Boeing says working around the clock on 787 issue
WASHINGTON (Reuters) - Boeing Co (BA.N) on Thursday said it was working around the clock to resolve issues that have grounded the entire global fleet of the company's new 787 Dreamliner for over eight days, and underscored its regret about the issue.
Boeing said it welcomed Thursday's briefing on the 787 investigation by the U.S. National Transportation Safety Board and said it continued to assist the NTSB and the other government agencies investigating two recent 787 incidents.
"The company has formed teams consisting of hundreds of engineering and technical experts who are working around the clock with the sole focus of resolving the issue and returning the 787 fleet to flight status," said Boeing spokesman John Dern.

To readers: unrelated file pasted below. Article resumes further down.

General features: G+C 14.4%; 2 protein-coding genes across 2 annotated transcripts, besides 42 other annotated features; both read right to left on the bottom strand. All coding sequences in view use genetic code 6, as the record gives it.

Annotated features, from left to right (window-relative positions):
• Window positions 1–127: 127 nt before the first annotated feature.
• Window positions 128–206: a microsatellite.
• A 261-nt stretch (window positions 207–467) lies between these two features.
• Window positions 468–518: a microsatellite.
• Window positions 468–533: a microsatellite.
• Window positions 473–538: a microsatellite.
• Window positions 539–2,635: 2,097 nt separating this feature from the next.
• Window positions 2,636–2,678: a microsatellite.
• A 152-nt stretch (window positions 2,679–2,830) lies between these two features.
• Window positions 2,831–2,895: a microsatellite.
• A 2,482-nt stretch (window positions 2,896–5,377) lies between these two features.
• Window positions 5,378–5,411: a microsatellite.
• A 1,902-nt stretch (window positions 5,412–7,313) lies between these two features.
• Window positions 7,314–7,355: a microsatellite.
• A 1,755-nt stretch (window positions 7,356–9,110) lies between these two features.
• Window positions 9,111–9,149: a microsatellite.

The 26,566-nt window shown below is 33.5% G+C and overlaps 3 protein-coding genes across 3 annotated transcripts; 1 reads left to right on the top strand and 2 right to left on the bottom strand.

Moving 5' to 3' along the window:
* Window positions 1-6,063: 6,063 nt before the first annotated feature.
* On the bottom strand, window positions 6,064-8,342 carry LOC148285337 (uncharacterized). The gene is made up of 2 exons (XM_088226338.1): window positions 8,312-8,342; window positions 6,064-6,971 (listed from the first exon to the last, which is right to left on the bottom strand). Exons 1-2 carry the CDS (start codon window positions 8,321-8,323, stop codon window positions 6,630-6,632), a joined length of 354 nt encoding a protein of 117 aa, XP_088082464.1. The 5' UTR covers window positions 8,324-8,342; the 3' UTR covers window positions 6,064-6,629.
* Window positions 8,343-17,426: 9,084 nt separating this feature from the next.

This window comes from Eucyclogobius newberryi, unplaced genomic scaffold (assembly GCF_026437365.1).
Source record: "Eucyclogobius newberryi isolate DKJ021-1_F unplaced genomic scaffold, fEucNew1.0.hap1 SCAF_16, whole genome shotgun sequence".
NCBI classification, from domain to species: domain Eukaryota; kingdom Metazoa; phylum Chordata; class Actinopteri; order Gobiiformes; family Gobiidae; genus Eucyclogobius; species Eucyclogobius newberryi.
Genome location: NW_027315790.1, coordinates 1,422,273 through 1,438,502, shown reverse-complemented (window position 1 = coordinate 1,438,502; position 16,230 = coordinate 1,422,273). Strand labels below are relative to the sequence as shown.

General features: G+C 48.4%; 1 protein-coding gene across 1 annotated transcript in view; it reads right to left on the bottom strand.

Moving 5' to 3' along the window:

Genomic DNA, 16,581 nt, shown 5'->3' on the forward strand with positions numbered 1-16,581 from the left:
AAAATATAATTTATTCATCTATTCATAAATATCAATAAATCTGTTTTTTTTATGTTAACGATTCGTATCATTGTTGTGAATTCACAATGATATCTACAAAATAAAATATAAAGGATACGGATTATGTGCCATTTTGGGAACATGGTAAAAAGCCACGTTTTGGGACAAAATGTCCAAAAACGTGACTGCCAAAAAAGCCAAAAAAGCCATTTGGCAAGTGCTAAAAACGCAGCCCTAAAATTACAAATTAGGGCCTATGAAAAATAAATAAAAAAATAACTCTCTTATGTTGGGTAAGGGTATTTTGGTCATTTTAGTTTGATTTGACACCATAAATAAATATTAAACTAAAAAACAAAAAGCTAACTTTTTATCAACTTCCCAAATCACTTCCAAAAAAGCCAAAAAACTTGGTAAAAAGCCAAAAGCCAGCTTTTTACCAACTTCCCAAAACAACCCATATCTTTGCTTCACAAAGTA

"The safety of passengers and crew members who fly aboard Boeing airplanes is our highest priority," Dern said.
He said the company was not permitted to comment directly on the ongoing investigations, but said Boeing was eager to see investigators continue their work and determine the cause of these battery issues.
"Boeing deeply regrets the impact that recent events have had on the operating schedules of our customers and their passengers," Dern said.
(Reporting By Andrea Shalal-Esa; Editing by Gary Hill)
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DAVOS, Switzerland - Central banks have done their best to rescue the world economy by printing money and politicians must now act fast to enact structural reforms and pro-investment policies to boost growth, central bankers said on Saturday.